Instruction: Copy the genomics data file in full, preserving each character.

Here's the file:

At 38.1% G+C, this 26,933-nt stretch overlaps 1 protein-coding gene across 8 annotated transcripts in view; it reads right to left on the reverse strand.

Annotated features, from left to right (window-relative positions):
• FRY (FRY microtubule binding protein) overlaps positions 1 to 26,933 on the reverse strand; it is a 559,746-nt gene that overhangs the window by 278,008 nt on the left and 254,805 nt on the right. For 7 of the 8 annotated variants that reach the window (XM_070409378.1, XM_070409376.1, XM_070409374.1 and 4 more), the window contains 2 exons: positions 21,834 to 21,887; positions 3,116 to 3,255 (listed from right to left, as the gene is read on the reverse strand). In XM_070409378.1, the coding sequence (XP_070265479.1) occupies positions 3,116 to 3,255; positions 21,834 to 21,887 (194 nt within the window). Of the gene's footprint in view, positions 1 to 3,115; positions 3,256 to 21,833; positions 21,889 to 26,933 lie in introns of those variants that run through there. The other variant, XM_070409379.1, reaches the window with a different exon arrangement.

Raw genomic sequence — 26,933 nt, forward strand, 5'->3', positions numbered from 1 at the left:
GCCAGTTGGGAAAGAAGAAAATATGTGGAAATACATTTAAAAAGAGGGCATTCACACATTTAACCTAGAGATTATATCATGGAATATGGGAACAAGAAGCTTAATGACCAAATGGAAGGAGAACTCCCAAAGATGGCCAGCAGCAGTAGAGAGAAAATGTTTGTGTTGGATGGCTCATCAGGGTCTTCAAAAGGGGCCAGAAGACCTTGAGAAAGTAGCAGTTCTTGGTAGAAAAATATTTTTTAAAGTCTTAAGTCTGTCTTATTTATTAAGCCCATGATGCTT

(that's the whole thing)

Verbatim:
At 38.1% G+C, this 26,933-nt stretch overlaps 1 protein-coding gene across 8 annotated transcripts in view; it reads right to left on the reverse strand.

Annotated features, from left to right (window-relative positions):
• FRY (FRY microtubule binding protein) overlaps positions 1 to 26,933 on the reverse strand; it is a 559,746-nt gene that overhangs the window by 278,008 nt on the left and 254,805 nt on the right. For 7 of the 8 annotated variants that reach the window (XM_070409378.1, XM_070409376.1, XM_070409374.1 and 4 more), the window contains 2 exons: positions 21,834 to 21,887; positions 3,116 to 3,255 (listed from right to left, as the gene is read on the reverse strand). In XM_070409378.1, the coding sequence (XP_070265479.1) occupies positions 3,116 to 3,255; positions 21,834 to 21,887 (194 nt within the window). Of the gene's footprint in view, positions 1 to 3,115; positions 3,256 to 21,833; positions 21,889 to 26,933 lie in introns of those variants that run through there. The other variant, XM_070409379.1, reaches the window with a different exon arrangement.

Raw genomic sequence — 26,933 nt, forward strand, 5'->3', positions numbered from 1 at the left:
GCCAGTTGGGAAAGAAGAAAATATGTGGAAATACATTTAAAAAGAGGGCATTCACACATTTAACCTAGAGATTATATCATGGAATATGGGAACAAGAAGCTTAATGACCAAATGGAAGGAGAACTCCCAAAGATGGCCAGCAGCAGTAGAGAGAAAATGTTTGTGTTGGATGGCTCATCAGGGTCTTCAAAAGGGGCCAGAAGACCTTGAGAAAGTAGCAGTTCTTGGTAGAAAAATATTTTTTAAAGTCTTAAGTCTGTCTTATTTATTAAGCCCATGATGCTT